Bacteria and Mites That Could Be Causing Rosacea?

There are 4 definite types of rosacea, and sometimes the symptoms overlap with each other. Acute redness in the cheeks, nose and forehead can spread to other areas of the body. The redness can become pus-filled bumps and broken blood vessels appear. Eye irritation, thickening and inflamed skin can develop as well. Diagnosing Rosacea cannot be done through a medical test, however they can be used to rule out other skin conditions and narrow down on rosacea.




  • Erythematotelangiectatic rosacea (ETR), symptoms include facial redness, flushing, and visible blood vessels (especially on the cheeks).
  • Papulopustular (or acne) rosacea, looks like acne breakouts, and often affects middle-aged women.
  • Rhinophyma, is a more rare form of rosacea with symptoms such as thickening of the skin on your nose. Men get this more than women and is often accompanied by another subtype of rosacea.
  • Ocular rosacea, is mainly on the eye area with symptoms focused here.





Some people are more likely to develop rosacea if there is a family history with serious acne or rosacea, you are fair-skinned, have blond hair, and blue eyes. DNA links with Celtic or Scandinavian backgrounds also puts you at a more likely risk. It is more commonly developed between the ages of 30-50. Rosacea is found more in women than men, however men often have more severe exterior symptoms.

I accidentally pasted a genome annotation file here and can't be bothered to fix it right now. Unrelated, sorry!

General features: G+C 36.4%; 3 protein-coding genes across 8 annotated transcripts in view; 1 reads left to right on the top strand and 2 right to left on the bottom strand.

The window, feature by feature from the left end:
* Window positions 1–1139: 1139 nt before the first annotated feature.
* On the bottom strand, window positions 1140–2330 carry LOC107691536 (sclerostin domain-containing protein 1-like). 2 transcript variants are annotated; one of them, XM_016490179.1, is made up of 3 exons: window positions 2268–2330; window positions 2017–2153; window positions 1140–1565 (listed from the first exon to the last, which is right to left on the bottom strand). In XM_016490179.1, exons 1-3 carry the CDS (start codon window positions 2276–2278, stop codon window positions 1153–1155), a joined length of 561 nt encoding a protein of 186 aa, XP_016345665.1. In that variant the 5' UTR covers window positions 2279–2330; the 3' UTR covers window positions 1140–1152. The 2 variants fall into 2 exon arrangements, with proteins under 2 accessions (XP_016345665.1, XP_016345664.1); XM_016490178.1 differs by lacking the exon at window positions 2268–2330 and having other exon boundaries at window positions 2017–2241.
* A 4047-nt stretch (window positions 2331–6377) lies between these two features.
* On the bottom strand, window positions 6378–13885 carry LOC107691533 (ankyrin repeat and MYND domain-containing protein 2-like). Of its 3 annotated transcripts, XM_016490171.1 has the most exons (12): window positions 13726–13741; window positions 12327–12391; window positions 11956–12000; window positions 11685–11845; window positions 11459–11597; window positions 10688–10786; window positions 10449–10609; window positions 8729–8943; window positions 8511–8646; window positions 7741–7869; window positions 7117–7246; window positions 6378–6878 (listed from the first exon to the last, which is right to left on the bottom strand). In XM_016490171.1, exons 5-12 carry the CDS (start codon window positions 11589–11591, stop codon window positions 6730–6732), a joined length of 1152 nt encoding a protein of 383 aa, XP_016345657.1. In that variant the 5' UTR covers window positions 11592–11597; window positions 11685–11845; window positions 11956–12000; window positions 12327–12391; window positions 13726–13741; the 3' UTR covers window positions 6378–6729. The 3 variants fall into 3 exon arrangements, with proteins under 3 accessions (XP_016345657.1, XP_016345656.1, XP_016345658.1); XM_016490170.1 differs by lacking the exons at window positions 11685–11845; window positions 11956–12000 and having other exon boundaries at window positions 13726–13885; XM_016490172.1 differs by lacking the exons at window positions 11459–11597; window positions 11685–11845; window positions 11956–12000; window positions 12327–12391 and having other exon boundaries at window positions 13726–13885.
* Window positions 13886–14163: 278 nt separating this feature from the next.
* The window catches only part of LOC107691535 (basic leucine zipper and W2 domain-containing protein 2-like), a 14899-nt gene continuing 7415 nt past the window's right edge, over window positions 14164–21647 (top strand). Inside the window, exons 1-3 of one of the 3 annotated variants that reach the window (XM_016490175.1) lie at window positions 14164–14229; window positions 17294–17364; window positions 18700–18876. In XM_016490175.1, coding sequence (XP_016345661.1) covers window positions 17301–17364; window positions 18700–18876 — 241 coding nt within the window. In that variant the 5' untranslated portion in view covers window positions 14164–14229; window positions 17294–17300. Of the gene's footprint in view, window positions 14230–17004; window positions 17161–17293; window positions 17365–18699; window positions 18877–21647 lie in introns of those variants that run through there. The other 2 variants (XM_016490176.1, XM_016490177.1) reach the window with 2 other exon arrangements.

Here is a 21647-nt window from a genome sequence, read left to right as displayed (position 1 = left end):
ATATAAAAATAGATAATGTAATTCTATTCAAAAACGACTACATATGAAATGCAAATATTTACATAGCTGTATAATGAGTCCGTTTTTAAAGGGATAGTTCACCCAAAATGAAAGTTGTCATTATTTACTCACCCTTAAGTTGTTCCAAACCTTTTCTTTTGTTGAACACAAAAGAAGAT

A common causal link that has been found with rosacea is associated with bacteria in the gut and a mite living on the skin. Helicobacter Pylori bacteria and Demodex mites are increasingly linked to rosacea with more research being conducted to understand how these interplay with finding a cure.




  1. pylori is a common bacteria found in our gut that may play a role in triggering and treating of Rosacea. There are many strains of these bacteria so when we talk about H. pylori we refer to the strains as one species. Links to rosacea have been studied with numerous results neither confirming nor denying the role this bacteria has in treating rosacea. When H. pylori are prevalent it can raise levels of the hormone gastrin, which causes an imbalance in acid regulation. This can lead to the flushing on the skin we see so often with rosacea. Gastrointestinal symptoms are commonly present when there are high levels of H. pylori. Symptoms include stomach inflammation and ulcers as well as irritable bowel syndrome. In studies, rosacea sufferers have experienced a reduction in rosacea when treated for H. pylori with papulopustular rosacea being the most effective form in multiple studies that went into remission. As rosacea is a multi-triggered disease it’s possible H. pylori imbalance plays a significant role in causing rosacea. There is continuing controversy however with studies giving varying results. There are many links between bowel imbalances and skin issues so assessing your gut can help manage rosacea.





Demodex mites are naturally occurring on the skin. There are only two types; Demodex folliculorum that live in hair follicles, commonly on the face, and in the meibomian glands of the eyelids; and Demodex brevis that live in the sebaceous (oil) glands on the skin.